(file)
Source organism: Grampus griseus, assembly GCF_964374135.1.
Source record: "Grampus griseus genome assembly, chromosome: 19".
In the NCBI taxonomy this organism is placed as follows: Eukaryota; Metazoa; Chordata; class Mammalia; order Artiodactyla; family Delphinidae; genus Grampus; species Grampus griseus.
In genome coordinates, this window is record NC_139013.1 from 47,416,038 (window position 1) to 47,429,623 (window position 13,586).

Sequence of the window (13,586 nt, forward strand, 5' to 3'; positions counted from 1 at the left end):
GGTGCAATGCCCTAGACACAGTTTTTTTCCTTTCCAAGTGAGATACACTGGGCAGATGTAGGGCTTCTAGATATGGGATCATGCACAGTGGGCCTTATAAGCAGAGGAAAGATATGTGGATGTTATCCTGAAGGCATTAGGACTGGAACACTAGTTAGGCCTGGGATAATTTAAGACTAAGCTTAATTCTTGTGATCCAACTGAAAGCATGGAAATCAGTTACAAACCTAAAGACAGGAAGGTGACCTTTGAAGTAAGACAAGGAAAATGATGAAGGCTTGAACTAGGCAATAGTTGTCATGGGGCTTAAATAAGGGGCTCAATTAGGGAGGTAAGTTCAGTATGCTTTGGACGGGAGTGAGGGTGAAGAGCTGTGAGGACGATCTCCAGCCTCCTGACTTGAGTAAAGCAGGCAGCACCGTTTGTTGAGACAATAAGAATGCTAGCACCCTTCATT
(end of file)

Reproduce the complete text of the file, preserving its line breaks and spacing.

Source organism: Grampus griseus, assembly GCF_964374135.1.
Source record: "Grampus griseus genome assembly, chromosome: 19".
In the NCBI taxonomy this organism is placed as follows: Eukaryota; Metazoa; Chordata; class Mammalia; order Artiodactyla; family Delphinidae; genus Grampus; species Grampus griseus.
In genome coordinates, this window is record NC_139013.1 from 47,416,038 (window position 1) to 47,429,623 (window position 13,586).

Sequence of the window (13,586 nt, forward strand, 5' to 3'; positions counted from 1 at the left end):
GGTGCAATGCCCTAGACACAGTTTTTTTCCTTTCCAAGTGAGATACACTGGGCAGATGTAGGGCTTCTAGATATGGGATCATGCACAGTGGGCCTTATAAGCAGAGGAAAGATATGTGGATGTTATCCTGAAGGCATTAGGACTGGAACACTAGTTAGGCCTGGGATAATTTAAGACTAAGCTTAATTCTTGTGATCCAACTGAAAGCATGGAAATCAGTTACAAACCTAAAGACAGGAAGGTGACCTTTGAAGTAAGACAAGGAAAATGATGAAGGCTTGAACTAGGCAATAGTTGTCATGGGGCTTAAATAAGGGGCTCAATTAGGGAGGTAAGTTCAGTATGCTTTGGACGGGAGTGAGGGTGAAGAGCTGTGAGGACGATCTCCAGCCTCCTGACTTGAGTAAAGCAGGCAGCACCGTTTGTTGAGACAATAAGAATGCTAGCACCCTTCATT